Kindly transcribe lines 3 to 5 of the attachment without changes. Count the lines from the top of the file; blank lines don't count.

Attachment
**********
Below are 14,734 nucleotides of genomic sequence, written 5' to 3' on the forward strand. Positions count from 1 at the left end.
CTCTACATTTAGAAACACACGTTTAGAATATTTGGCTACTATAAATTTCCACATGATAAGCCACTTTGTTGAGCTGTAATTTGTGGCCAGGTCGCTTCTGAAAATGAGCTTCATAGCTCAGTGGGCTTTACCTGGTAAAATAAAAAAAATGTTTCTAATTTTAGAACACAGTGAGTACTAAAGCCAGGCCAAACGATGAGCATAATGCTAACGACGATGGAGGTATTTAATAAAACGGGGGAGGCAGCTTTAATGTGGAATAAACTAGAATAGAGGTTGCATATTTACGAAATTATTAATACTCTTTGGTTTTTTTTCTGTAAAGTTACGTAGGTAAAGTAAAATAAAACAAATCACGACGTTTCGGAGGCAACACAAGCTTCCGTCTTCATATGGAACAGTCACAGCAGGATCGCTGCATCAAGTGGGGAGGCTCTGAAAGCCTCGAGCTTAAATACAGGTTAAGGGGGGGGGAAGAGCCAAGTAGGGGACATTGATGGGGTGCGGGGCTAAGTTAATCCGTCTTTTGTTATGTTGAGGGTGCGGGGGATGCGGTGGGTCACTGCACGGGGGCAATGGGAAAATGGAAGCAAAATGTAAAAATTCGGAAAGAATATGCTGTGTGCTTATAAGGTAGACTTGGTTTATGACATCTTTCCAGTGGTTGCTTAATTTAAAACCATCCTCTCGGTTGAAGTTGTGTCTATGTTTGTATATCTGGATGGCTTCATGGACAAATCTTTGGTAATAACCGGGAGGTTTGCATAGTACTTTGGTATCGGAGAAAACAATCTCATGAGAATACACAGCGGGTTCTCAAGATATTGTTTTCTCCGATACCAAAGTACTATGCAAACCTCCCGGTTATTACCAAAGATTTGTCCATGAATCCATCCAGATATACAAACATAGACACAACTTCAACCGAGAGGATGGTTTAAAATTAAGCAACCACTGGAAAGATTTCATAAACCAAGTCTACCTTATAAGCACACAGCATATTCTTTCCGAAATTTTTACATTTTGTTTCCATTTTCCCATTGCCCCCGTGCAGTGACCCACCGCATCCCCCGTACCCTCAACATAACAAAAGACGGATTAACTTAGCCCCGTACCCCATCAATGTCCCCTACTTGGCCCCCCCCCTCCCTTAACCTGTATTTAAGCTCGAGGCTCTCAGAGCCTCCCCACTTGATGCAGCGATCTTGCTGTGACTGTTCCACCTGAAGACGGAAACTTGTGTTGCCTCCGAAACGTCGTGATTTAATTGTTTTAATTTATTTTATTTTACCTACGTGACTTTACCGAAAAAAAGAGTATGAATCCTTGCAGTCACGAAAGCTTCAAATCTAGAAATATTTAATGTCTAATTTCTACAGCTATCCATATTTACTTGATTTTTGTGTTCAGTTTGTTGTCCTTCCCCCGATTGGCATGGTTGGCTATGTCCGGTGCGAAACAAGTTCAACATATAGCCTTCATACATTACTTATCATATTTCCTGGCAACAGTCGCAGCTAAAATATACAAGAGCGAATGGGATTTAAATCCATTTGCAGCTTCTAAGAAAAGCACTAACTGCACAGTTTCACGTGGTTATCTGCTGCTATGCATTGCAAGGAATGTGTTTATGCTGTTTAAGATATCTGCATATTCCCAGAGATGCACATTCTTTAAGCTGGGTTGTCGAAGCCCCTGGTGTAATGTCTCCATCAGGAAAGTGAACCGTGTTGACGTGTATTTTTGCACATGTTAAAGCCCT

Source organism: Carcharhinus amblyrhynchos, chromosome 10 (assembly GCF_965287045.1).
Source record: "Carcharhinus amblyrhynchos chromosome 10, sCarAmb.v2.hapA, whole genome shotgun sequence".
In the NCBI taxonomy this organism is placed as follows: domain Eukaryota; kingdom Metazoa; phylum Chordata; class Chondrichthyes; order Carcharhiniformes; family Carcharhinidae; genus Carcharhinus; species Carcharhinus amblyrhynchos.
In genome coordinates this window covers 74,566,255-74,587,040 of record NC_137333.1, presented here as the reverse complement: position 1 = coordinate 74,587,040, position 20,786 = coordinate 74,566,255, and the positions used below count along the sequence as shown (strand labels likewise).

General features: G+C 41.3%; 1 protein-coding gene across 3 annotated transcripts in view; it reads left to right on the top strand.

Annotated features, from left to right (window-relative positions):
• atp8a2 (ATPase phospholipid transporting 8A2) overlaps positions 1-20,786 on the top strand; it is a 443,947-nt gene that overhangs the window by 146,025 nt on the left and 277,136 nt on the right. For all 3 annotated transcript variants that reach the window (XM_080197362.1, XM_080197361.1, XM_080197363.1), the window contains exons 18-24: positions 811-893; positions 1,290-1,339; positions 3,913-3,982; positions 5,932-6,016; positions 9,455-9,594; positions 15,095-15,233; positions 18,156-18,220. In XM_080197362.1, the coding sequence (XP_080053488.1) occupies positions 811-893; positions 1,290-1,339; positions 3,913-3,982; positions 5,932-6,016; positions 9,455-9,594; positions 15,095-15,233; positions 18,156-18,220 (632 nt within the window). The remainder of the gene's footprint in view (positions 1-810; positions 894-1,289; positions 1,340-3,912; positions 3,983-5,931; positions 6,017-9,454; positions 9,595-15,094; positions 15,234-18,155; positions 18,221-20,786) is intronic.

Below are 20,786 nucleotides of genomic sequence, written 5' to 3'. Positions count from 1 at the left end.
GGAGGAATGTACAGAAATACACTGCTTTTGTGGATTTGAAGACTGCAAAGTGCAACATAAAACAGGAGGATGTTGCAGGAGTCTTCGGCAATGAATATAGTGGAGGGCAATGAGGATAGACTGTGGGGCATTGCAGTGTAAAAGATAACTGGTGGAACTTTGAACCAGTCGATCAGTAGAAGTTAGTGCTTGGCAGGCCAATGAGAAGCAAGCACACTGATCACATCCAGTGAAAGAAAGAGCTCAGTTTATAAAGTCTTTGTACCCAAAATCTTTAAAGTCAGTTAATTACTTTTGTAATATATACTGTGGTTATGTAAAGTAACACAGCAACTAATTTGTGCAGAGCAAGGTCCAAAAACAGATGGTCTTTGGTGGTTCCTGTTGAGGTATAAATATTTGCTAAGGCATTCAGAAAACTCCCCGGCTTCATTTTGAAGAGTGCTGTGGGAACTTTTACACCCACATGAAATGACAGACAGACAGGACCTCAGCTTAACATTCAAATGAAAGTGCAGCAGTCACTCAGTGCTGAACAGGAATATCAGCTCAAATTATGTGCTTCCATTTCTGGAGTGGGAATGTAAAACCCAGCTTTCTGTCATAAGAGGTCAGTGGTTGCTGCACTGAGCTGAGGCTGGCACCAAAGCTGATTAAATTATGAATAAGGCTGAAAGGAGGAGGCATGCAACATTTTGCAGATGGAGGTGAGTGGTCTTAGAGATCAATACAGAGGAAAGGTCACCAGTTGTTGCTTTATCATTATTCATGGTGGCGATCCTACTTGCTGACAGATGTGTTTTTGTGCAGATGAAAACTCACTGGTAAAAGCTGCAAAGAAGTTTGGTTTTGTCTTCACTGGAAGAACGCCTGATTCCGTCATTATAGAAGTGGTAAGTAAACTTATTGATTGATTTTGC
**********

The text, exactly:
Source organism: Carcharhinus amblyrhynchos, chromosome 10 (assembly GCF_965287045.1).
Source record: "Carcharhinus amblyrhynchos chromosome 10, sCarAmb.v2.hapA, whole genome shotgun sequence".
In the NCBI taxonomy this organism is placed as follows: domain Eukaryota; kingdom Metazoa; phylum Chordata; class Chondrichthyes; order Carcharhiniformes; family Carcharhinidae; genus Carcharhinus; species Carcharhinus amblyrhynchos.